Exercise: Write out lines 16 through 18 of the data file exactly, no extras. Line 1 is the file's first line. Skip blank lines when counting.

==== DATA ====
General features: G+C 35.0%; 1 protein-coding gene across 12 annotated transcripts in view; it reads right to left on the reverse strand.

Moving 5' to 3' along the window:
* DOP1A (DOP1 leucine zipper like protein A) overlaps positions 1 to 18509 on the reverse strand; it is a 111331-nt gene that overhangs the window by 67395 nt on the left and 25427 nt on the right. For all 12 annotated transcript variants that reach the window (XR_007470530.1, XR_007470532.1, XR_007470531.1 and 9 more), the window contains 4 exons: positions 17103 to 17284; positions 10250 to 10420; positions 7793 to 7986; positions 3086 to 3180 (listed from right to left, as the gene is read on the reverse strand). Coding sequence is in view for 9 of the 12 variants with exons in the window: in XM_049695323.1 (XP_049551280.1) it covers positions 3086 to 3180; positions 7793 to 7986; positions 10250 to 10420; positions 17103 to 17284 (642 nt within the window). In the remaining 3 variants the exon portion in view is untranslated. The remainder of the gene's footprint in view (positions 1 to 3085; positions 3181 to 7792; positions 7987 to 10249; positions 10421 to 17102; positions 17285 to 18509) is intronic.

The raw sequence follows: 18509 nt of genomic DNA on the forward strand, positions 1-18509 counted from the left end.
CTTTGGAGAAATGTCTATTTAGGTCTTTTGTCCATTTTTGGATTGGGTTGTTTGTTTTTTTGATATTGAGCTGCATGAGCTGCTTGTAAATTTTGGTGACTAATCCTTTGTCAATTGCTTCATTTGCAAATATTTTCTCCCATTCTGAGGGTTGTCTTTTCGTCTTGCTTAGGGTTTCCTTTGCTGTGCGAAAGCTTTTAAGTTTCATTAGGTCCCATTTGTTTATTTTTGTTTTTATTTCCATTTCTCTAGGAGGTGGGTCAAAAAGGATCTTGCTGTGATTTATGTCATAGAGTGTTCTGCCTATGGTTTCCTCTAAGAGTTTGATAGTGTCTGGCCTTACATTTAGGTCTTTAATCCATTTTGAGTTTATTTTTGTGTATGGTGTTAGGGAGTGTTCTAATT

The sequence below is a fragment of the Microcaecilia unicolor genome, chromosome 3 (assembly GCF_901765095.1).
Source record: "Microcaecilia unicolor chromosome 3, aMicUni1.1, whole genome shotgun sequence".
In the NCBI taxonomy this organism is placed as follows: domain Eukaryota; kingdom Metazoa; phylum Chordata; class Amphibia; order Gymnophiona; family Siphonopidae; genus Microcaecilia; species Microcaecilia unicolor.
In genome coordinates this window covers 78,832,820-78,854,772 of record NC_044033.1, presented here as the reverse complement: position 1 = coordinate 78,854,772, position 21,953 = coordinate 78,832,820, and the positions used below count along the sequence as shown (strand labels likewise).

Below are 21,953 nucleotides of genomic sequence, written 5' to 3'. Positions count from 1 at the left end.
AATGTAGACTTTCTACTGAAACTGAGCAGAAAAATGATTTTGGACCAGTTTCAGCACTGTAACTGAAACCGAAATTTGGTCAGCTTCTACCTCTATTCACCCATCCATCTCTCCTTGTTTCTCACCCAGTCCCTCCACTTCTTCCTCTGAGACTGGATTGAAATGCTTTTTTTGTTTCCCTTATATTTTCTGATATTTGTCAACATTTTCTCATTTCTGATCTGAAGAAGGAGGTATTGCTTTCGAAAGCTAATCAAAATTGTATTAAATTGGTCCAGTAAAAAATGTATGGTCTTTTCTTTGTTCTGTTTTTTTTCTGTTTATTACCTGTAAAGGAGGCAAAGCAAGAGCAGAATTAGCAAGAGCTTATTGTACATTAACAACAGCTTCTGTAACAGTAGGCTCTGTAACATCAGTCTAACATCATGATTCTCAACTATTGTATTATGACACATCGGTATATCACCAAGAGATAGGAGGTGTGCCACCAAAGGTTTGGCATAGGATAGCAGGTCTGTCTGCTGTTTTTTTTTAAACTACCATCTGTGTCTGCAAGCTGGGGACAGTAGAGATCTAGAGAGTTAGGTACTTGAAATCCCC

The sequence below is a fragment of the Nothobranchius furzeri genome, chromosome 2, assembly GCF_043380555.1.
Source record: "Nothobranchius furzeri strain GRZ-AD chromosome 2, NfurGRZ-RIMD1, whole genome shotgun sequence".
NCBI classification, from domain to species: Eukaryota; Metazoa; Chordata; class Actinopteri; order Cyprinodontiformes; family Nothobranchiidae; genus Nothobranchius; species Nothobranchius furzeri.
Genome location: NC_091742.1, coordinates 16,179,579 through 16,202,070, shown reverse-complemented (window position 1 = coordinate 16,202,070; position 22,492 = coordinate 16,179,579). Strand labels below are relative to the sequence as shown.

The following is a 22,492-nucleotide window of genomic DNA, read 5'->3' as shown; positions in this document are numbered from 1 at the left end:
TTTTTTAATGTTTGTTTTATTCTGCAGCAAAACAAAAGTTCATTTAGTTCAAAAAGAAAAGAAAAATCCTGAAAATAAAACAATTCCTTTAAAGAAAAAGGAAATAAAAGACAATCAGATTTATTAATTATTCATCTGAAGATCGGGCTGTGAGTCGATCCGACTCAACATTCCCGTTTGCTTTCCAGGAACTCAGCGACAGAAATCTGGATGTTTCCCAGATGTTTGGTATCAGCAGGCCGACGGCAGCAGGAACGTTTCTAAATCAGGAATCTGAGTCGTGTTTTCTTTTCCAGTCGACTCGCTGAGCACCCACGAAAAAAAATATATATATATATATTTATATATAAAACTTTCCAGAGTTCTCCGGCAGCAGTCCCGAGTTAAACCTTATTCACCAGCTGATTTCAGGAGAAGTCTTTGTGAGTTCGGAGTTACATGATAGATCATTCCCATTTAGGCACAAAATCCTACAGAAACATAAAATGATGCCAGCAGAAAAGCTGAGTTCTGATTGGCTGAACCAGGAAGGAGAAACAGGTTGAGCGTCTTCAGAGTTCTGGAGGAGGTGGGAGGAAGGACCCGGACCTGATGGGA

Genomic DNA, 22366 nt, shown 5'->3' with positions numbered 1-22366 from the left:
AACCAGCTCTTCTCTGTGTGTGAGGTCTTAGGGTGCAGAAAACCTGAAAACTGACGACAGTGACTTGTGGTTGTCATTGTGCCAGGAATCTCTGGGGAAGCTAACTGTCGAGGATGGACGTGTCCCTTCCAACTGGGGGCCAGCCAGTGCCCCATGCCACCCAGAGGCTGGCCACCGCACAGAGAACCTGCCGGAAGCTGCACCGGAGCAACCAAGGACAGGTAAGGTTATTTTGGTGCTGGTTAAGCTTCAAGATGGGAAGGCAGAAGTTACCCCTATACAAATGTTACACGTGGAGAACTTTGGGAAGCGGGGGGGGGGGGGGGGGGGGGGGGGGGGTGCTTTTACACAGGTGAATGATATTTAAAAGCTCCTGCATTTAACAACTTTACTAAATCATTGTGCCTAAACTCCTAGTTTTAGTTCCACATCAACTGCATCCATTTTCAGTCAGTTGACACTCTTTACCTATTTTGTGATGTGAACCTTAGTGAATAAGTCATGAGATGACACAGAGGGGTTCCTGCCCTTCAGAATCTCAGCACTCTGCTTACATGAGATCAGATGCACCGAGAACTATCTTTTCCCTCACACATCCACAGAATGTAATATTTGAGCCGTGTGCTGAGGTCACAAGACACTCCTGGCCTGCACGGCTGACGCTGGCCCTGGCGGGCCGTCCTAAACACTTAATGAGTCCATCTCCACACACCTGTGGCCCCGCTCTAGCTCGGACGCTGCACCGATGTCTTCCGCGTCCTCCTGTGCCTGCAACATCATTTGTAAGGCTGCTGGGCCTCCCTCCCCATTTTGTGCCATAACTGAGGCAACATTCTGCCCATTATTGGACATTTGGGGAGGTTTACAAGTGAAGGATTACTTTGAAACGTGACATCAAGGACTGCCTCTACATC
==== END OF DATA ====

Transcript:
The following is a 22,492-nucleotide window of genomic DNA, read 5'->3' as shown; positions in this document are numbered from 1 at the left end:
TTTTTTAATGTTTGTTTTATTCTGCAGCAAAACAAAAGTTCATTTAGTTCAAAAAGAAAAGAAAAATCCTGAAAATAAAACAATTCCTTTAAAGAAAAAGGAAATAAAAGACAATCAGATTTATTAATTATTCATCTGAAGATCGGGCTGTGAGTCGATCCGACTCAACATTCCCGTTTGCTTTCCAGGAACTCAGCGACAGAAATCTGGATGTTTCCCAGATGTTTGGTATCAGCAGGCCGACGGCAGCAGGAACGTTTCTAAATCAGGAATCTGAGTCGTGTTTTCTTTTCCAGTCGACTCGCTGAGCACCCACGAAAAAAAATATATATATATATATTTATATATAAAACTTTCCAGAGTTCTCCGGCAGCAGTCCCGAGTTAAACCTTATTCACCAGCTGATTTCAGGAGAAGTCTTTGTGAGTTCGGAGTTACATGATAGATCATTCCCATTTAGGCACAAAATCCTACAGAAACATAAAATGATGCCAGCAGAAAAGCTGAGTTCTGATTGGCTGAACCAGGAAGGAGAAACAGGTTGAGCGTCTTCAGAGTTCTGGAGGAGGTGGGAGGAAGGACCCGGACCTGATGGGA

Genomic DNA, 22366 nt, shown 5'->3' with positions numbered 1-22366 from the left: